When I got this invitation, I knew I just had to attend. After all, when a leading tertiary hospital like St. Luke’s Global City finally incorporates complementary medicine as part of its healing methods for patients, I know I am seeing a change in the realm of medicine.
Growing up, I always saw that clear dividing line between the Western style of medicine and all others. When you get sick and are brought to a hospital, doctors conduct the kind of medical tests and procedures done in the West like X-rays, blood tests, ultrasound tests, etc. Medicines prescribed to you are also chemical-based Western medicine.
All other other kinds of therapy, including the use of meditation, herbs and esotheric forms of spiritual/physical activity, fell into the realm of Eastern spirituality or alternative/homeopathic medicine.
In recent years, Western medicine-trained doctors are slowly coming to realize that there is a connection among wellness of mind, body and spirit. Years back, I read an article in my subscription copy of Reader’s Digest, written up by a doctor, who observed that prayers and deep spirituality actually helped in the healing of patients. Here is an article I saw online on Reader’s Digest site, The Power of Prayer.
St. Luke’s Medical Center Global City now has a Complementary Medicine Service that offers 3 major services to complement a patient’s Western medical treatment:
1. Massage therapy
2. Yoga therapy
The specialists of these 3 services work closely with a patient’s doctors to map out a complete and holistic treatment.
Massage (which includes touching, rubbing, gliding, kneading and various other strokes) has been known to help relax the body, stimulate the nervous system, regulate circulation, relieve pain and promote health. The kind of massage that will be incorporated in a patient’s treatment at St. Luke’s will depend on his condition and objective of the treatment.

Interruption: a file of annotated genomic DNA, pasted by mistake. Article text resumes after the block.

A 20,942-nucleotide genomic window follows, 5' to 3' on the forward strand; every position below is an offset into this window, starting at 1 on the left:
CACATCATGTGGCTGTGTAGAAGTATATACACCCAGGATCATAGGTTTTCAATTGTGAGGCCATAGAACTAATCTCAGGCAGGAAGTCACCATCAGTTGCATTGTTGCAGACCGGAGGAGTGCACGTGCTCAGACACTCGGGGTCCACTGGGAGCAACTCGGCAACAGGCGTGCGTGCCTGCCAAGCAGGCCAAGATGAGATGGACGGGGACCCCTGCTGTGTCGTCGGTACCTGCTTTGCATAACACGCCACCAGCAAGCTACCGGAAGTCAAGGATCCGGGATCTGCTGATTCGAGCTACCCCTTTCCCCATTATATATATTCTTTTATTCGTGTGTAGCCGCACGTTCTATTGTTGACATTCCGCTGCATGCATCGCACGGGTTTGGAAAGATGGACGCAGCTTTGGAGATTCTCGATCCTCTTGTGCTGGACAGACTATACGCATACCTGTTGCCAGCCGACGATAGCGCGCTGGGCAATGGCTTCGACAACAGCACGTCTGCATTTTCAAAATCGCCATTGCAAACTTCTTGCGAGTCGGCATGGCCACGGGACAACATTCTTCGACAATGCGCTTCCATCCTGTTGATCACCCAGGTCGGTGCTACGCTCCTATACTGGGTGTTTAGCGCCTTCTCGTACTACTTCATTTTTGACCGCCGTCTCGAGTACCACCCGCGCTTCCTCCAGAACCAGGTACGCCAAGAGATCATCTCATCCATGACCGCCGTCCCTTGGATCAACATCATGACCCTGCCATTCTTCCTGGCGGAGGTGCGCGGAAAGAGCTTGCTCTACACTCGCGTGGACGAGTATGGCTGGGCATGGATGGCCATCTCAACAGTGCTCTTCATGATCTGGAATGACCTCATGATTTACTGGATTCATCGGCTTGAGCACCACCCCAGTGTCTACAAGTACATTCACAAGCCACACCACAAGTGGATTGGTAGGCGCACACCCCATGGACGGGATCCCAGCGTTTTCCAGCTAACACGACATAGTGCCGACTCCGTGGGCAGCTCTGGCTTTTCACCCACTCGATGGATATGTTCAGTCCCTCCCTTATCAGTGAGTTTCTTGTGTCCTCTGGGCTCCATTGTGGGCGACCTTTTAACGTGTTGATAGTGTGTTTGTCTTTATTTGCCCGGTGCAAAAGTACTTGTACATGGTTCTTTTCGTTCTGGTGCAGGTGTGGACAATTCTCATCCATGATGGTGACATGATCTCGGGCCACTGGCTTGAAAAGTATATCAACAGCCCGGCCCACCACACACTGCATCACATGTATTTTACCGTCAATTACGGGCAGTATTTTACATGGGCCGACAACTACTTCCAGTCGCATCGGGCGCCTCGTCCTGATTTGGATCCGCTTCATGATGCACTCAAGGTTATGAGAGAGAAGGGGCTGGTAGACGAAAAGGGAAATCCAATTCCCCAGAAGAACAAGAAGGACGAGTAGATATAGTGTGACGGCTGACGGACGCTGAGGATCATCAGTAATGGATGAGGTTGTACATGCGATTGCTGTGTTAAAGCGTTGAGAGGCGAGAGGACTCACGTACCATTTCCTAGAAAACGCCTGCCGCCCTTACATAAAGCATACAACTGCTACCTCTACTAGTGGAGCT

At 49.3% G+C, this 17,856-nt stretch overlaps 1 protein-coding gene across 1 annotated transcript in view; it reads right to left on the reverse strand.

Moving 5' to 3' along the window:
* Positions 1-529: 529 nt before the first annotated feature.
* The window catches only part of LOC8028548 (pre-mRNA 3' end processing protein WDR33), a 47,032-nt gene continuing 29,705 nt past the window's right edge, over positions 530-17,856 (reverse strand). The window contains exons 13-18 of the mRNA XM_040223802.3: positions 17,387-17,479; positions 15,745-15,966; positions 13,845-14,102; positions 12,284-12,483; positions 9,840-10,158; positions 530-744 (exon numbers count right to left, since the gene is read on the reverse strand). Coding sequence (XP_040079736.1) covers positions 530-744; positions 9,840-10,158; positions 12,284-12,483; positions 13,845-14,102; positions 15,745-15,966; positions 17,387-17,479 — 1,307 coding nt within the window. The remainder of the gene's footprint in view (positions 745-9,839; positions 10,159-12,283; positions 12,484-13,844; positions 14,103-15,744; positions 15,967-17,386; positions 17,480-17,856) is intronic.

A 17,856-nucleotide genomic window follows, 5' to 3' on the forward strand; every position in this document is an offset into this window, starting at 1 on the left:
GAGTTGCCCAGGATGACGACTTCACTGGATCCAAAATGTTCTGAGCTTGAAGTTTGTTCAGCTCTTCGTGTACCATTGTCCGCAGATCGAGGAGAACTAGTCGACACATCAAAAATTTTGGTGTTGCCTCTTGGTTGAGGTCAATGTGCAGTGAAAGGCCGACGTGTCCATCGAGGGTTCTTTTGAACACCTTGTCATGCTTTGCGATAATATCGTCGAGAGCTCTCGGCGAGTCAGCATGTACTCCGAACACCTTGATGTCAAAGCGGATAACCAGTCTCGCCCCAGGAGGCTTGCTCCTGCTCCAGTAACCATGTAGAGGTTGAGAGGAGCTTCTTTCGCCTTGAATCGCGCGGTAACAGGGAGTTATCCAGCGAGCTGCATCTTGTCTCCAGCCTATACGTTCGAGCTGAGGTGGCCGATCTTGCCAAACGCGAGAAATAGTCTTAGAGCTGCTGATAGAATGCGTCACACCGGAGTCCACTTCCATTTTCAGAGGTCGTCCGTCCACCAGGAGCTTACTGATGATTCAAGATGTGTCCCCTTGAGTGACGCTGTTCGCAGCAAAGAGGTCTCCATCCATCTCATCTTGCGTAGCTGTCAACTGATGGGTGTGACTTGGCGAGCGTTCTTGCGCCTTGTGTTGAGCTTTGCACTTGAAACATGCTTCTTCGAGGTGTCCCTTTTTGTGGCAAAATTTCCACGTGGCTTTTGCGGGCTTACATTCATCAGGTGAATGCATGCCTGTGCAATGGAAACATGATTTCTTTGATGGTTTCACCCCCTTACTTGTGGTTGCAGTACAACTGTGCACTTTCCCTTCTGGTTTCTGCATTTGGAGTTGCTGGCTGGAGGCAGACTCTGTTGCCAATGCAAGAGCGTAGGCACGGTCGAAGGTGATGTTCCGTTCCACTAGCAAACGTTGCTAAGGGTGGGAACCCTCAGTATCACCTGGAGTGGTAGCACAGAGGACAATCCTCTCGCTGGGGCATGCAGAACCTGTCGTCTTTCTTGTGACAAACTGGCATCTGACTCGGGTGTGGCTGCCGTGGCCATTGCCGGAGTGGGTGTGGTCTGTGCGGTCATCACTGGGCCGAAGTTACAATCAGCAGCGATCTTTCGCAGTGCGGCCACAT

The hospital offers two basic levels of massage. The basic level is the wellness massage, usually done simply to make one relaxed and to relieve stress. For those with medical conditions, however, therapeutic massage will be prescribed such as moxibustion (heat therapy) and cupping (Ventosa) which uses glass vacuum cups placed on the skin.
Avril Rodriguez is the yoga specialist at St. Luke’s. There is a beautiful, though small, Yoga Space inside the Complementary Medicine Service area where one-on-one or group yoga sessions can be held. Avril told me that she offers two kinds of yoga classes. The Wellness Yoga Class is for well patients and group sessions are done at the Yoga Space. Patients with medical conditions normally have Private Class with her where she tailors the asanas specifically for the patient.
Acupuncture is the insertion of fine needles in specific points meant to release blocked flow of Qi (energy) and regulate it so that it flows freely throughout the body. As it is with massage therapy, acupuncture therapy may include moxibustion and cupping.
I glanced at the current rates of these therapy sessions and found them quite reasonable. Just to give you an idea, these are the rates as of August 2011.
Acupuncture Therapy (30-45 minutes per session) – P1,300/session
Cupping Procedure or Ventosa (10-20 minutes per session) – P500/session
Wellness Yoga Class (60 minutes per session) – P500/session, P4,000 for 10 sessions
Private Yoga Class (60 minutes per session) – P1,000/session
Massage Therapy (15-45 minutes per session) – P1,300/session
Wellness Massage (60 minutes per session) – P1,000/session
Spot Massage (15-30 minutes per session) – P300/session
St. Luke’s Complementary Medicine Service
6th Floor, Yoga Space
Telephone: (632) 789-7700 ext. 6051